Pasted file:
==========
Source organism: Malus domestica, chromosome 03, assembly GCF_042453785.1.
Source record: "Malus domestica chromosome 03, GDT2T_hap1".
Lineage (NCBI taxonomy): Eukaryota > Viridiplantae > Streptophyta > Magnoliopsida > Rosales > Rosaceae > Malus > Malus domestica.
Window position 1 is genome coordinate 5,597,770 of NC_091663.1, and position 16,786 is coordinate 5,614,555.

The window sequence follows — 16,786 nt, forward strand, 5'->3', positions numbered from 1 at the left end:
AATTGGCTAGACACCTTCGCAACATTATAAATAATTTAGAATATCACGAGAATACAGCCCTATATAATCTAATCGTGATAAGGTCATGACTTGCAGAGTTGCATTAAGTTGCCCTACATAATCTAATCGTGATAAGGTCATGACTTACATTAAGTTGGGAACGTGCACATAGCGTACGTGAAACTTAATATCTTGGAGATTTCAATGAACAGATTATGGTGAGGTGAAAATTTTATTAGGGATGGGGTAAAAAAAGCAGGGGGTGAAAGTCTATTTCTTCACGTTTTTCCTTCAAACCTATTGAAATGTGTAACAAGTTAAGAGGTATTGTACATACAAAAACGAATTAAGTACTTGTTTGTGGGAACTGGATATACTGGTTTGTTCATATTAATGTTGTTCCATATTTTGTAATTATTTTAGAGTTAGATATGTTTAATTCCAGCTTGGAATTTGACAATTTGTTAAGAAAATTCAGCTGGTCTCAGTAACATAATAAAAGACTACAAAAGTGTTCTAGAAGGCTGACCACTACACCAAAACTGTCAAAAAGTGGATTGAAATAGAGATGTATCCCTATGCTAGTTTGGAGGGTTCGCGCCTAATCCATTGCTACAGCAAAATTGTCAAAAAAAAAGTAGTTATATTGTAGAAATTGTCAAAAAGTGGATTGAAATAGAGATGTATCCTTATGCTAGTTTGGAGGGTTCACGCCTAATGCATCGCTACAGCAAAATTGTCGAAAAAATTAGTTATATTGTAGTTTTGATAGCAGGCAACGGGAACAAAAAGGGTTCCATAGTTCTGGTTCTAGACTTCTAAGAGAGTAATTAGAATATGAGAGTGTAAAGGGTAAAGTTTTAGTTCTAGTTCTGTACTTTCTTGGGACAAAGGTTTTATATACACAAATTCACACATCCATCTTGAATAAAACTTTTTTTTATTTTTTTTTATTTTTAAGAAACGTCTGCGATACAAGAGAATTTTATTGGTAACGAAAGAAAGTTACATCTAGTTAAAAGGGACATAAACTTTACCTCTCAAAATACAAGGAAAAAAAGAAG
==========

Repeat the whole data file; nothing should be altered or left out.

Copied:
Source organism: Malus domestica, chromosome 03, assembly GCF_042453785.1.
Source record: "Malus domestica chromosome 03, GDT2T_hap1".
Lineage (NCBI taxonomy): Eukaryota > Viridiplantae > Streptophyta > Magnoliopsida > Rosales > Rosaceae > Malus > Malus domestica.
Window position 1 is genome coordinate 5,597,770 of NC_091663.1, and position 16,786 is coordinate 5,614,555.

The window sequence follows — 16,786 nt, forward strand, 5'->3', positions numbered from 1 at the left end:
AATTGGCTAGACACCTTCGCAACATTATAAATAATTTAGAATATCACGAGAATACAGCCCTATATAATCTAATCGTGATAAGGTCATGACTTGCAGAGTTGCATTAAGTTGCCCTACATAATCTAATCGTGATAAGGTCATGACTTACATTAAGTTGGGAACGTGCACATAGCGTACGTGAAACTTAATATCTTGGAGATTTCAATGAACAGATTATGGTGAGGTGAAAATTTTATTAGGGATGGGGTAAAAAAAGCAGGGGGTGAAAGTCTATTTCTTCACGTTTTTCCTTCAAACCTATTGAAATGTGTAACAAGTTAAGAGGTATTGTACATACAAAAACGAATTAAGTACTTGTTTGTGGGAACTGGATATACTGGTTTGTTCATATTAATGTTGTTCCATATTTTGTAATTATTTTAGAGTTAGATATGTTTAATTCCAGCTTGGAATTTGACAATTTGTTAAGAAAATTCAGCTGGTCTCAGTAACATAATAAAAGACTACAAAAGTGTTCTAGAAGGCTGACCACTACACCAAAACTGTCAAAAAGTGGATTGAAATAGAGATGTATCCCTATGCTAGTTTGGAGGGTTCGCGCCTAATCCATTGCTACAGCAAAATTGTCAAAAAAAAAGTAGTTATATTGTAGAAATTGTCAAAAAGTGGATTGAAATAGAGATGTATCCTTATGCTAGTTTGGAGGGTTCACGCCTAATGCATCGCTACAGCAAAATTGTCGAAAAAATTAGTTATATTGTAGTTTTGATAGCAGGCAACGGGAACAAAAAGGGTTCCATAGTTCTGGTTCTAGACTTCTAAGAGAGTAATTAGAATATGAGAGTGTAAAGGGTAAAGTTTTAGTTCTAGTTCTGTACTTTCTTGGGACAAAGGTTTTATATACACAAATTCACACATCCATCTTGAATAAAACTTTTTTTTATTTTTTTTTATTTTTAAGAAACGTCTGCGATACAAGAGAATTTTATTGGTAACGAAAGAAAGTTACATCTAGTTAAAAGGGACATAAACTTTACCTCTCAAAATACAAGGAAAAAAAGAAG